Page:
The albedo effect still acts as a positive feedback to warming and melting. In fact the general circulation model study shows Arctic sea ice melting will speed up over recent years. From 2020 to 2030 more than 2.5 million square kilometres of ice will be lost. Although this decline is much faster than the current rate of melting, it would be more or less linear with temperature rise and time.
According to the study that was published in Nature last week, albedo effects would not lead to a runaway melting phase beyond any threshold. Reason for this is the pile-up of Siberian winter sea ice on the Canadian Arctic shores, with increased ice dynamics as the ice sheet gets thinner and wind fetch increases over spots of open water.
If GHG emissions are unabated, the study shows, only a tiny bit of sea ice [less than 0.1 million square kilometres] could survive the coming decades. This would not be enough to sustain the iconic Arctic species like seals, walruses and polar bears.
However, as sea ice loss would act in a linear fashion to temperature rises, once these are slowed down and controlled to no more than 2 degrees of warming on average [the official UN climate target], part of the Arctic summer sea ice could recover.
As there is such a large thermal inertia at play in the Earth’s climate system [delay between emitting a CO2 molecule and optimum of warming suggested to be more than 40 years] emission reduction would have to be implemented fast, to achieve any results.
In case of achieving the 450 Scenario, that for instance requires all industrialised nations to reduce their GHG emissions by 25-40 percent between 1990 and 2020, Arctic summer sea ice would recover from around 2035 -quite sharply- and establish a new equilibrium state at around 2.5 million square kilometres of ice, still a loss of almost 2 million compared to the current situation.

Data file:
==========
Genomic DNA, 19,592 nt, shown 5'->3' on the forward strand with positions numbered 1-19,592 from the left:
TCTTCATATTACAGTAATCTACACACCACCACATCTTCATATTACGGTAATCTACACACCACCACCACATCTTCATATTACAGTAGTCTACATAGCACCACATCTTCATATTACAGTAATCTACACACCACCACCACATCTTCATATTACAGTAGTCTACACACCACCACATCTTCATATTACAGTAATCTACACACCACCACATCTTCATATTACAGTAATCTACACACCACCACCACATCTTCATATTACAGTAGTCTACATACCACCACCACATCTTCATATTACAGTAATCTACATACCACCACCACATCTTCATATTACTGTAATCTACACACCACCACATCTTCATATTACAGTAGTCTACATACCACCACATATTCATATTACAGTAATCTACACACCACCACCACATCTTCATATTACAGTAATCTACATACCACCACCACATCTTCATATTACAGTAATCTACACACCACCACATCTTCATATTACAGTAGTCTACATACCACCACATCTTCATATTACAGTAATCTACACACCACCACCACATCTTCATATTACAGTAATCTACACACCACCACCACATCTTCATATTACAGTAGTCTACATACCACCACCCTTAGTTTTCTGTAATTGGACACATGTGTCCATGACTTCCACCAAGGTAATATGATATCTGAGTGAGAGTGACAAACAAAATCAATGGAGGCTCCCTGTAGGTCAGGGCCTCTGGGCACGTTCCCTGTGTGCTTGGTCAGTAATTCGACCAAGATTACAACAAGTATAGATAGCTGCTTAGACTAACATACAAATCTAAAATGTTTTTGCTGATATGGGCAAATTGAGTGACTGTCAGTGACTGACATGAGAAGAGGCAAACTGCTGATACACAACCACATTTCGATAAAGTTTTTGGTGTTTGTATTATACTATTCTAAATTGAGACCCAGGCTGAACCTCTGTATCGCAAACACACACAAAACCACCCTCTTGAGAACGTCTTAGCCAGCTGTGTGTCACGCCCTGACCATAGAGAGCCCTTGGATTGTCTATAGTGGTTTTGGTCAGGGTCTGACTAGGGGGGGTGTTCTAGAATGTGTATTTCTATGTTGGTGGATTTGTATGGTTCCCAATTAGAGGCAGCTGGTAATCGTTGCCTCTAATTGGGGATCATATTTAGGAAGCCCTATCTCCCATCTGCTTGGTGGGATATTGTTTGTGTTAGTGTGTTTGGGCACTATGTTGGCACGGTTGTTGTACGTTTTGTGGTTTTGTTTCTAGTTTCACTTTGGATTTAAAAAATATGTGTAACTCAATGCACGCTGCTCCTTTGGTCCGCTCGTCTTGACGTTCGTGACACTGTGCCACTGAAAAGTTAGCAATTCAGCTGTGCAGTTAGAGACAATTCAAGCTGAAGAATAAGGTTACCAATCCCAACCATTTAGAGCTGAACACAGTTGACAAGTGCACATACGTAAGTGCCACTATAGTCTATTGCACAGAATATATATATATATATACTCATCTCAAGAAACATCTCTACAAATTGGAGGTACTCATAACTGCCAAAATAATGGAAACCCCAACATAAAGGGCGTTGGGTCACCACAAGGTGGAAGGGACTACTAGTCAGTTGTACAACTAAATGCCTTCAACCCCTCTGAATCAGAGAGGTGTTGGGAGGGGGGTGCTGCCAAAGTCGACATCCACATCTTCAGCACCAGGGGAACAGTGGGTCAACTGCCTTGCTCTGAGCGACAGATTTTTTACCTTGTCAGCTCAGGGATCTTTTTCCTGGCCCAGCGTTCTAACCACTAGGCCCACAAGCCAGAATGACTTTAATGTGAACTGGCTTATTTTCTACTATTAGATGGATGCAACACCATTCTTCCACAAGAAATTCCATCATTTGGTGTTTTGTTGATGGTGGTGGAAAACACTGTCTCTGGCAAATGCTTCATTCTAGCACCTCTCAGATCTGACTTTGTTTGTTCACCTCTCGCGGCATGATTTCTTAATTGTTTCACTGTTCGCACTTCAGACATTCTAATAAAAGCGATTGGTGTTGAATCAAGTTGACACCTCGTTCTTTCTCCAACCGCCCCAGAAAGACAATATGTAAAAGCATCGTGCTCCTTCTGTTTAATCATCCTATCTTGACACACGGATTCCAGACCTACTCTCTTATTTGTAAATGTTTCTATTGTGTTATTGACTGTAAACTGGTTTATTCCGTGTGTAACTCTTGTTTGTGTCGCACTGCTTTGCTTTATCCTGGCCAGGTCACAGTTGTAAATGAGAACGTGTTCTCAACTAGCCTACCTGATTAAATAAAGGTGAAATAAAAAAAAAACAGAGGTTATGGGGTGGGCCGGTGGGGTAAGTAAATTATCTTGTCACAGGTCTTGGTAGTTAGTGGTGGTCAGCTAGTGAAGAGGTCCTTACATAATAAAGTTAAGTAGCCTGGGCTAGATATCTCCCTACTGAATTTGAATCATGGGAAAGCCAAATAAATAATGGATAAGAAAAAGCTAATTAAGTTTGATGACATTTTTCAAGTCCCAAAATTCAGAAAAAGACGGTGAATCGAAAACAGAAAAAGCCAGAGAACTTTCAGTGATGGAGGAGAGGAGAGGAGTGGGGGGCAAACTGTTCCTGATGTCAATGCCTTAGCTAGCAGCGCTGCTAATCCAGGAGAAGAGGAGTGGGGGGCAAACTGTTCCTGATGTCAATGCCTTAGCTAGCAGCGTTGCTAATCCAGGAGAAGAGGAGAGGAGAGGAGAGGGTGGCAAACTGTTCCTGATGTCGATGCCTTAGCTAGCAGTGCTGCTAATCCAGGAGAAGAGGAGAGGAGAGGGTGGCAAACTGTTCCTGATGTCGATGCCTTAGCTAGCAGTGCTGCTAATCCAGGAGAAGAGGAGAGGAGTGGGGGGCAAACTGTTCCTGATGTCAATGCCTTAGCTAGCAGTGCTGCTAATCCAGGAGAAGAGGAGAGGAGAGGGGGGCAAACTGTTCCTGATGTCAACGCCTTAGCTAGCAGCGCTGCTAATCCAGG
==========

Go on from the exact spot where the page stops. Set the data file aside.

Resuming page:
It is yet unclear whether such an ice extent could sustain the Arctic ecosystem. For polar bears much depends on having excess to the summer ice from a solid coastline. Different populations could still become isolated with increased risk of extinction over time.
It is also important to note that whereas albedo feedback was not presumed to cause a melting tipping point, others were not examined, most notably the Arctic feedbacks that act via the biosphere and the global climatic energy balance, like tundra methane emissions and taiga biomass degradation. Add a dramatic increase of CO2 and methane emissions to the albedo declines of sped up Arctic ice and snow cover losses and you may still witness a runaway situation.
© Rolf Schuttenhelm | www.bitsofscience.org